I am also engaging people on why we don’t need to move forward on destroying our localities and water sources. We don’t need to industrialize our farmlands and open spaces, we don’t need to deplete our water sources by injecting enormous amounts of fresh water deep into the ground never to be retrieved again while half of our nation is covered in drought caused by climate change.
The good news is — for real energy independence and jobs — renewable, clean and sustainable energy is available to us today, with the technology that is currently on the shelf.
To make this transition will save millions of lives a year (3.5 million people a year die from fossil fuel pollution), billions upon billions of dollars in related health care costs, we’ll create millions of jobs, stabilize and slow down climate change, stabilize geopolitical turmoil, and bring on the second industrial revolution of innovation and economic growth.
Natural gas is 70 times more harmful to the atmosphere then CO2 in a 20-year period and 38 times more damning then CO2 in a 100-year period. The natural gas infrastructure will cost us trillions to build out on the presumption that natural gas is only a bridge fuel to renewable energy.
Why not just take that money and invest it where we are going to all end up anyway? That is, if we do believe that climate change is real and that it will need to be addressed sooner rather then later.
Co-director Melissa Troutman walks toward a drill rig in Tioga State Forest © jbpribanic
DeSmog interview with Melissa Troutman
What should the public know about the fracking regulatory process?
The regulatory process is subject to the will and whim of politicians, many of whom are bought off by corporations. I’m not a policy maker, but it seems that engaging the public in the regulatory process could safeguard against this. It’s all of our responsibility to protect ourselves and our environment anyway, right?
Right now, when your water “goes bad” you’re on your own. The regulators won’t save you because they aren’t working for you. On the other hand, a regulatory process operated by the people would more likely actually be for the people. It’s a powerful tool but currently in the wrong hands.
Co-director Joshua Pribanic sets up a makeshift studio © Melissa Troutman
DeSmog interview with Joshua Pribanic
In the film you mention the Department of Environmental Protection (DEP) never answered your questions, nor did industry. It makes sense industry would stay quiet on anything that might point the finger at them as a responsible party to contaminating water or breaking a rule, but what are your thoughts/feelings about the DEP not answering your questions?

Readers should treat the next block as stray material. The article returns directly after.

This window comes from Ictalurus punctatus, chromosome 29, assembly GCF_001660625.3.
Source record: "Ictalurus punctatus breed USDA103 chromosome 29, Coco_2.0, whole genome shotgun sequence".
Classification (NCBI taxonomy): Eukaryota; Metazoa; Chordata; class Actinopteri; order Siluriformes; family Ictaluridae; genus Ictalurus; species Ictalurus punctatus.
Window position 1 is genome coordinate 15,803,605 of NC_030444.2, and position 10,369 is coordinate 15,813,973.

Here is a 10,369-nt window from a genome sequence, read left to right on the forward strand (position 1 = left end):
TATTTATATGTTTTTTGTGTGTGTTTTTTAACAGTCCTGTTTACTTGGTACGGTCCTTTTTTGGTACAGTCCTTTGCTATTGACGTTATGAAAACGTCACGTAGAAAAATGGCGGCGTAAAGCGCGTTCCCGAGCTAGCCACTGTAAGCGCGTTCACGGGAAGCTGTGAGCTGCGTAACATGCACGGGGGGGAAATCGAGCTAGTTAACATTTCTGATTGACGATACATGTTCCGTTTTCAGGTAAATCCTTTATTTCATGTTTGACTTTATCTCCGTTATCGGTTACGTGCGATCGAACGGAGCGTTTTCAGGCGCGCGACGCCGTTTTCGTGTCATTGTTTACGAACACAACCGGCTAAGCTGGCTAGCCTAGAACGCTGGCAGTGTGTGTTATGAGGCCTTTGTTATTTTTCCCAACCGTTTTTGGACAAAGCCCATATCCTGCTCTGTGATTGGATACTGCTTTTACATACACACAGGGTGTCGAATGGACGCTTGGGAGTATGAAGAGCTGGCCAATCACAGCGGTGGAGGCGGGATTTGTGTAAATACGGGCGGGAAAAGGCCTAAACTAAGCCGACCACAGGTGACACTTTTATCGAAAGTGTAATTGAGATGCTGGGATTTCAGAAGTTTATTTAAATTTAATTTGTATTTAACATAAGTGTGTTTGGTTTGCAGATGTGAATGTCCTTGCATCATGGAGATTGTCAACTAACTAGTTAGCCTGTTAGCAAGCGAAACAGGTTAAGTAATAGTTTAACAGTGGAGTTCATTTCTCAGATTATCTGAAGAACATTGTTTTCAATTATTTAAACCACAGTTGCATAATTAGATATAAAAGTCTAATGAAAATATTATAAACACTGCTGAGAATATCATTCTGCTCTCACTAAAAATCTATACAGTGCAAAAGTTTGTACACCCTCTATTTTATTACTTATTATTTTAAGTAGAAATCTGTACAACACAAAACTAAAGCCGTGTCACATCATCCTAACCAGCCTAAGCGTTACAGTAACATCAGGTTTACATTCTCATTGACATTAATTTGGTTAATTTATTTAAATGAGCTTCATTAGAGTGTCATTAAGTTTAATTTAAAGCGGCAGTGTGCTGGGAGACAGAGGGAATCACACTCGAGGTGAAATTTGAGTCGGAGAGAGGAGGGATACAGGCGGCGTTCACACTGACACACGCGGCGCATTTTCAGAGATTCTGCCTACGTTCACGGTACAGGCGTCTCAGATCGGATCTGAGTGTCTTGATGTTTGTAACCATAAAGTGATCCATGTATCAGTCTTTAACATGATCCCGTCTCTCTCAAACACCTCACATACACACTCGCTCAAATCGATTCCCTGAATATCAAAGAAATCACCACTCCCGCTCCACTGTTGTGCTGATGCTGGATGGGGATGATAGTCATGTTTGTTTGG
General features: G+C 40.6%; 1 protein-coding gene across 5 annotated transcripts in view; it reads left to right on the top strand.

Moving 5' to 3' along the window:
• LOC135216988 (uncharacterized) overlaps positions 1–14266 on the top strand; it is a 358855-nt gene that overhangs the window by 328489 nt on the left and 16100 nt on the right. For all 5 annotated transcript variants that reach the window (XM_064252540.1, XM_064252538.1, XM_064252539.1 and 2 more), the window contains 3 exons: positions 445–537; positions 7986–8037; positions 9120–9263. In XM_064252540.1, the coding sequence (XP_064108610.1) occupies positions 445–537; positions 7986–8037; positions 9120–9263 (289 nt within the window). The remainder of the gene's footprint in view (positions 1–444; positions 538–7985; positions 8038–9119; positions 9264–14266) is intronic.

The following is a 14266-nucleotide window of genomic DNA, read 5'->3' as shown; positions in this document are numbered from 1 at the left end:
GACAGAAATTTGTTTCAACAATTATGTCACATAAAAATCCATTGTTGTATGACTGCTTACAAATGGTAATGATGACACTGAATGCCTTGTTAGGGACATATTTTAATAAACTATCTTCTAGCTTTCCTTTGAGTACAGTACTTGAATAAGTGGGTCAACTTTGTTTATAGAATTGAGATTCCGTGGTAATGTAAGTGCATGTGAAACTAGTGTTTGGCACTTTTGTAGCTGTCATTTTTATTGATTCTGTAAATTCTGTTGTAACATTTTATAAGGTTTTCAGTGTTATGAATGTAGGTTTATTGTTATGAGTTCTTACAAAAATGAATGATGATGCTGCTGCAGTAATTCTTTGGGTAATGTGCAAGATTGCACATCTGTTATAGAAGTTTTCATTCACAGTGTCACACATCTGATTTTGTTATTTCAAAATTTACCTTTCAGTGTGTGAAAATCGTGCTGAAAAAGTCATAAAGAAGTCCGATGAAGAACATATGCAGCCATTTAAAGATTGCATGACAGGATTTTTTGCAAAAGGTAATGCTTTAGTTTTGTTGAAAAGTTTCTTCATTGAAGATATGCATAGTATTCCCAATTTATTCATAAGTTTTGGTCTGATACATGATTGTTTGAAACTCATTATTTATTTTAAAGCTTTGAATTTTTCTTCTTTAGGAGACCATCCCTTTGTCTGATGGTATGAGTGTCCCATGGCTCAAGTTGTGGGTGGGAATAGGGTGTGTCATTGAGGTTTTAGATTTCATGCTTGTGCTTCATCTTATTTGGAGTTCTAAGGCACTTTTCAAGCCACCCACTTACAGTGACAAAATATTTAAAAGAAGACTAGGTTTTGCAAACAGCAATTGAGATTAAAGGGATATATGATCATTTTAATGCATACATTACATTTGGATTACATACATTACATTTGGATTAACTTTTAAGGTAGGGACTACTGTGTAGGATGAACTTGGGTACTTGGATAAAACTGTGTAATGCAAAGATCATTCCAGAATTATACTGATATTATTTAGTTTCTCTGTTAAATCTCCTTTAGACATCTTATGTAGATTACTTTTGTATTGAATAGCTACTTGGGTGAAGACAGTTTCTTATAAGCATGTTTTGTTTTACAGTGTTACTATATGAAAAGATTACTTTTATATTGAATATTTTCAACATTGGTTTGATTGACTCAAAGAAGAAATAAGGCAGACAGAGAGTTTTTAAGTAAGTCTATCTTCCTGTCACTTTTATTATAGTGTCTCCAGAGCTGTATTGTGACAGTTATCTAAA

My thoughts are DEP is betraying the public trust. Triple Divide would not be the film you watched if it weren’t for the way DEP treats residents as well as journalists, while cooperating at every turn with industry.
My co-director, Melissa Troutman, and I realized after our third landowner interview that the story about fracking in Pennsylvania had to start with DEP‘s negligence for public resources and people. Their ongoing silence and lack of action continues to dig their own grave.
What is the take away you hope anyone watching your film gets?
I hope people walk away from Triple Divide with a conscience. It’s only by awareness that we can have a perspective and make decisions. Triple Divide is more about a missing conscience, missing pieces in a puzzle, to remind us how united we are over something as out-of-sight and out-of-mind as how a glass of water is regulated. I hope that the careful steps we took as investigative journalists were able to help convey a clear conscience about fracking.
What have you learned since the making of this film?
I’ve learned DEP is an agency beyond repair; it needs radical change. At this time, state regulations are operating to facilitate industry interests when they’re supposed to be acting as the discipline.
The public is hardly seeing the full scale of impacts from fracking either because the Department is mismanaging the data, or they’re making decisions based on politics and not by science (as in the case of presumed liabilities).
The hardest lesson in all this is that the problem is systemic. From national to state regulators; they’re all in need of radical change.
I would say I learned we need a revolution for regulation, for politics for the whole damn thing.